This surname is well known in popular culture as the surname of Ronald Defeo who murdered his family in the 1970s while they lived in Amittyville, NY. The surname may mean “Of Ugly”.
The Italian surname De Filippo
is a patronymic name created from the first name of a male ancestor. As a first name, it is derived from the Latin "Philippus,". This name is composed of the element "philos" which means "friend," and "hippos," meaning "horse.
Variant of DUFORT
meaning "son of the strong" from French de-
, "of" and fort
, "strong". Notable namesake is author Frank
This is a surname of French origins. Introduced into England after the famous Invasion and Conquest of 1066, it is residential, but also possibly occupational. It is a surname which in its different forms is widely recorded heraldically, and particularly in the French regions of Brittany and Normandy... [more]
the Germanic ethnic name for someone from Denmark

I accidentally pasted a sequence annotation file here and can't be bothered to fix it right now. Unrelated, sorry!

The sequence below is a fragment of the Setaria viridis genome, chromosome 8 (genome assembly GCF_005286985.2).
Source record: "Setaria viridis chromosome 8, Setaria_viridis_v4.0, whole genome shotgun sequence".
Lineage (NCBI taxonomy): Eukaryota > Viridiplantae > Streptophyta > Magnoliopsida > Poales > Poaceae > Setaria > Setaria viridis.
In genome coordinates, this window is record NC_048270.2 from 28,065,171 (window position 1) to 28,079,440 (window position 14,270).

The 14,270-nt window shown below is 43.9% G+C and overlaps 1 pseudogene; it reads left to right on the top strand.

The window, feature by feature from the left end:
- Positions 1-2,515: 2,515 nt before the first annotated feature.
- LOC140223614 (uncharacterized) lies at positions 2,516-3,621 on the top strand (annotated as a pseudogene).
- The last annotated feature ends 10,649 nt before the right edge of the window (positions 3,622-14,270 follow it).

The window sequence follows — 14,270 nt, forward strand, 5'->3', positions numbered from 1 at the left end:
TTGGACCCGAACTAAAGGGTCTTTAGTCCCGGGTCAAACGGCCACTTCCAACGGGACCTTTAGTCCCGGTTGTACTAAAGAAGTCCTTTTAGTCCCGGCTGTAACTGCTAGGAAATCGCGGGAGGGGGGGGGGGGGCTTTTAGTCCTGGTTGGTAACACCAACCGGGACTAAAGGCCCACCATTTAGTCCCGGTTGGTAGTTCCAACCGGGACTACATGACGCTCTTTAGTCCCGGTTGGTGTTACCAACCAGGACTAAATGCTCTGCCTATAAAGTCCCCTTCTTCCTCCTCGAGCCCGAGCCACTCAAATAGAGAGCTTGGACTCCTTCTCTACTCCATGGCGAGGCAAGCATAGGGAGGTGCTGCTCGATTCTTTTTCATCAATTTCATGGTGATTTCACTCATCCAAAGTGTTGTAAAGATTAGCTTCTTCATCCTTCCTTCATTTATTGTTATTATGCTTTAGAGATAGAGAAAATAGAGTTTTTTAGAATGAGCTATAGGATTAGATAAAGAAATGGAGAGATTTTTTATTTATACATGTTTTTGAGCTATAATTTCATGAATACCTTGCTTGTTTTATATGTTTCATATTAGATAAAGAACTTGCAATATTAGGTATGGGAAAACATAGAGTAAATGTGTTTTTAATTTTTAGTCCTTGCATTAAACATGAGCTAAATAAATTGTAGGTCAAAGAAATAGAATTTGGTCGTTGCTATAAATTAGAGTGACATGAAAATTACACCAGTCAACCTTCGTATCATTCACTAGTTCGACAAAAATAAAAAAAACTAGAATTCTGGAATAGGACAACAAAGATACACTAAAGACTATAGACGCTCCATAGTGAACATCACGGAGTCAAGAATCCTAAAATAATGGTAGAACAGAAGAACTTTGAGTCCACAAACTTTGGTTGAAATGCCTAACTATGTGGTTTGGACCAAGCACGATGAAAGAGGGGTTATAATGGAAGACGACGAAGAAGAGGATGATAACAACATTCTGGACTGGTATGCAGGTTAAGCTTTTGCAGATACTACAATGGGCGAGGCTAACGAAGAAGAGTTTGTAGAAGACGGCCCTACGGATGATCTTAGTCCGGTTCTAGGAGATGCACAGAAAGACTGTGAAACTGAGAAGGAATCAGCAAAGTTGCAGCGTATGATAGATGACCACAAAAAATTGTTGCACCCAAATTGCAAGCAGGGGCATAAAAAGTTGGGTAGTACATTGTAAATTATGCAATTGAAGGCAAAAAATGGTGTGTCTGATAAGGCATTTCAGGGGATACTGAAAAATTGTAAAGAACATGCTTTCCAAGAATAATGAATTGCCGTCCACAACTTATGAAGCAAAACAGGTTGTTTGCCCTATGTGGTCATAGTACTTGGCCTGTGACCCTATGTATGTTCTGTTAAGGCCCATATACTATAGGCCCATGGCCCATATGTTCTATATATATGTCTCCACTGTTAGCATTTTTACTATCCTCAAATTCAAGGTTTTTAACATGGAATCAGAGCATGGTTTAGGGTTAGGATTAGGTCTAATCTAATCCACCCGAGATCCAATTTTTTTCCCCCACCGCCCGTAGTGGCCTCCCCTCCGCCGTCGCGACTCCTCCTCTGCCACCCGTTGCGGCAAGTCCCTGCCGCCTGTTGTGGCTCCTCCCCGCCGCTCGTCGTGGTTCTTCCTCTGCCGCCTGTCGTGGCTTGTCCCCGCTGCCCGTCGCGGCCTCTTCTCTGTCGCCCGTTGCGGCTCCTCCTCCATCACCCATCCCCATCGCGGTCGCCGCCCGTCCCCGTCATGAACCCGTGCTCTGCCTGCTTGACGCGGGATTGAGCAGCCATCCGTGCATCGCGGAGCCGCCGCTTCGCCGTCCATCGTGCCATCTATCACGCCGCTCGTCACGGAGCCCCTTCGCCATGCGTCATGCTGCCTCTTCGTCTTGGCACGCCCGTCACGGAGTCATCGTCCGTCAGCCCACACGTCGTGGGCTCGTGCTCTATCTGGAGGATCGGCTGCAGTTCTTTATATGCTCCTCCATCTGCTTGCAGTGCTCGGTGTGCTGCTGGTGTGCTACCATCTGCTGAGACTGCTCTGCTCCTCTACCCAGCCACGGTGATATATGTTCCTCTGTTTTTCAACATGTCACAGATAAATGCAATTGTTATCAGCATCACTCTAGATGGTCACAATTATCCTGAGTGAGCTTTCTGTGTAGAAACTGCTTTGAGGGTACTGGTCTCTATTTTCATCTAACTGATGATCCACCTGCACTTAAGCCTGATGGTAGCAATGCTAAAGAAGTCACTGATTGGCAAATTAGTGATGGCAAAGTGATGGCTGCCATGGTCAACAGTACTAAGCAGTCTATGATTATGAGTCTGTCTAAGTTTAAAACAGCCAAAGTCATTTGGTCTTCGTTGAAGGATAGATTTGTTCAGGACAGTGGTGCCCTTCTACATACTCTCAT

DE LA BOULAYE French
This indicates familial origin within the Bourgignon commune of La Boulaye.
Probably based off the term "de la cœur", meaning "on the court".
From Old French de la foy
meaning "of the faith". This is probably a name given to a cleric or a very pious person among the French Catholics.
Habitational name for someone from Lagardelle, a place in Haute Garonne.
DE LAURA Italian
Metronymic from the female personal name Laura
(a derivative of Latin laurus
DELEVINGNE French, English
Means "of the vine" in French. It is the surname of Poppy Delevingne and Cara Delevingne, both English actresses and models; it is also the surname of French-born photojournalist Lionel Delevingne
DE LÉVIS French
This indicates familial origin within the Orléanais commune of Lévis-Saint-Nom.
DELFINO Italian, Spanish
From the personal name Delfino
, from Latin Delphinus
, from delphis